K8 Quick Guide for MacOS and VirtualBox



# Commands What it does
1 sysctl -a | grep machdep.cpu.features | grep VMX Minikube requires that VT-x/AMD-v virtualization is enabled in BIOS. To check that this is enabled on OSX / macOS ru
2 brew update && brew install kubectl && brew cask install docker minikube virtualbox use brew to install kubectl, docker, minikube and virtualbox
3 docker –version

docker-compose –version

docker-machine –version

minikube version

kubectl version –client

verify the installation
4 minikube start start minikube

a local kubernetes cluster with one node

5 kubectl get nodes should show only one node
6 eval $(minikube docker-env) Use minikube’s built-in docker daemon:
7 docker ps
8 docker run -d -p 5000:5000 –restart=always –name registry registry:2 First setup a local registry, so Kubernetes can pull the image(s) from there.
9 docker build . –tag my-app build the Dockerfile below locally if you want to follow this guide to the letter. Store the Dockerfile locally, preferably in an empty directory and run:
10 docker tag my-app localhost:5000/my-app:0.1.0 You should now have an image named ‘my-app’ locally, check by using docker images (or your own image of course). You can then publish it to your local docker registry:
11 docker images
12 kubectl create -f my-app.yml deployment “my-app” created

service “my-app” created

13 kubectl get all show the pod and service
14 minikube service my-app –url The configuration exposes my-app outside of the cluster, you can get the address to access it by running
15 minikube dashboard start gui dashboard

URL is something like

minikube ssh ssh to minikube
16 kubectl delete deploy my-app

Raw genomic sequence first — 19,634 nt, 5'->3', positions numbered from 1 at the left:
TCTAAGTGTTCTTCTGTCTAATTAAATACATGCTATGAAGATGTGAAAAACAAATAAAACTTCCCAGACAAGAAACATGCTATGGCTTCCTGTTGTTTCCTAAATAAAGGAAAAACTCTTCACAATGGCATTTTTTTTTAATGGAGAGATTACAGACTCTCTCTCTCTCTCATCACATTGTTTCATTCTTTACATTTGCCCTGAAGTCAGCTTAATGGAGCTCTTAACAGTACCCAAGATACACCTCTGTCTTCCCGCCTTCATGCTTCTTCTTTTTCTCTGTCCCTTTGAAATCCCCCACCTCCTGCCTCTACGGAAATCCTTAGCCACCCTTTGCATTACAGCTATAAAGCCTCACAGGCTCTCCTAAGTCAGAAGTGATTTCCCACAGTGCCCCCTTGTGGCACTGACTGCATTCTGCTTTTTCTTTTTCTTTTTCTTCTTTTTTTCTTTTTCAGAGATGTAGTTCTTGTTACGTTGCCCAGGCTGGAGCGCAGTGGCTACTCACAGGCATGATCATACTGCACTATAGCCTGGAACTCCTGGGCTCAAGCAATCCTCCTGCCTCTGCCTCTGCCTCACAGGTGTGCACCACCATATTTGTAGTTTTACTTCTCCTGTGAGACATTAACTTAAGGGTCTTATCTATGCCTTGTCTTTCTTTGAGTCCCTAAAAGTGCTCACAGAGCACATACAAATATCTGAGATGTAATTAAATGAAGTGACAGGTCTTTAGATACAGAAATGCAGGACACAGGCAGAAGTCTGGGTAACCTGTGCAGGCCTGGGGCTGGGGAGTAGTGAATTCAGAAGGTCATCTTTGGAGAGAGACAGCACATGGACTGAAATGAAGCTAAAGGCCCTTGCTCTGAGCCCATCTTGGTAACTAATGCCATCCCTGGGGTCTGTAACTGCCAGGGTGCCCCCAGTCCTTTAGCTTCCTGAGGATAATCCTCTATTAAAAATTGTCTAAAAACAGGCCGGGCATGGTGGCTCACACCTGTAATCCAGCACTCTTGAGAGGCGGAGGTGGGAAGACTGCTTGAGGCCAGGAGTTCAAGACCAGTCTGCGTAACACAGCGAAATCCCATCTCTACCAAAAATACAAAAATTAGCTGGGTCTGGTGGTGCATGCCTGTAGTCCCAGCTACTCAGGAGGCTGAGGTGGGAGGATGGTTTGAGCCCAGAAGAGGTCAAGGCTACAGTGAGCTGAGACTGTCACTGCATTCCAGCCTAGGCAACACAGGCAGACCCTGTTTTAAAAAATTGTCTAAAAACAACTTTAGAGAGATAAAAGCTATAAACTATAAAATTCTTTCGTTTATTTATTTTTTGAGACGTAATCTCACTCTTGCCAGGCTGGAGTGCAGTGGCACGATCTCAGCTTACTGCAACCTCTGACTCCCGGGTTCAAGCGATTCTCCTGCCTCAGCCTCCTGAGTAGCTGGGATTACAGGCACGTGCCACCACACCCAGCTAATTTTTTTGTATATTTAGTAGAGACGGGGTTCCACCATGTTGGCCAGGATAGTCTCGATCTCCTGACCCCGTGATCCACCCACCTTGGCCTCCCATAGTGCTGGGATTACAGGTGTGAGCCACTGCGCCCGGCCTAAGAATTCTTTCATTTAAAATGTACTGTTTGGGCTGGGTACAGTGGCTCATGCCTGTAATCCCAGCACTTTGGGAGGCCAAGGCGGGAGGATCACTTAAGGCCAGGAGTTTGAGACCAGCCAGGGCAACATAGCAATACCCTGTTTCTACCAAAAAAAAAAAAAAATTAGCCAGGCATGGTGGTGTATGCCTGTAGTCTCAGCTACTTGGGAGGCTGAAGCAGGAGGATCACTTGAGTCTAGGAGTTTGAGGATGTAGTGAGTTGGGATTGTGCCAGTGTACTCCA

kubectl delete service my-app

Delete deployment of my-app
17 minikube stop;

minikube delete;

rm -rf ~/.minikube .kube;

brew uninstall kubectl;

brew cask uninstall docker virtualbox minikube;

clean up everything



# Commands What it does
1 kubectl version check version
2 kubectl create secret generic mysql-pass –from-literal=password=michelle create secret

use ‘michelle’ as password

3 kubectl get secrets verify secret
4 kubectl create -f mysql-deployment.yaml Deploy MySQL from the mysql-deployment.yaml file

The MYSQL_ROOT_PASSWORD environment variable sets the database password from the Secret

5 kubectl get pvc Verify that a PersistentVolume got dynamically provisioned
6 kubectl create -f wordpress-deployment.yaml Create a WordPress Service and Deployment from the wordpress-deployment.yaml file
7 kubectl get pvc kubectl get pvc
8 kubectl get services wordpress Verify that the Service is running by running the command
9 minikube service wordpress –url
10 kubectl delete secret mysql-pass

kubectl delete deployment -l app=wordpress

kubectl delete service -l app=wordpress

kubectl delete pvc -l app=wordpress

delete secret

delete all deployments and services

delete the PersistentVolumeClaims. The dynamically provisioned PersistentVolumes will be automatically deleted.

expose mysql to local
11 kubectl get pods retrieve the name of mysql pod
12 kubectl port-forward wordpress-mysql-86987f6b9-9zvbx 3306:3306 port forwarding


13 connect to it use mysql workbench to connect via localhost:3306


  1. https://gist.github.com/kevin-smets/b91a34cea662d0c523968472a81788f7
  2. https://kubernetes.io/docs/tutorials/stateful-application/mysql-wordpress-persistent-volume/#objectives
  3. Kubectl https://kubernetes.io/docs/tasks/tools/install-kubectl/#configure-kubectl
  4. Minikube https://kubernetes.io/docs/tutorials/stateless-application/hello-minikube/

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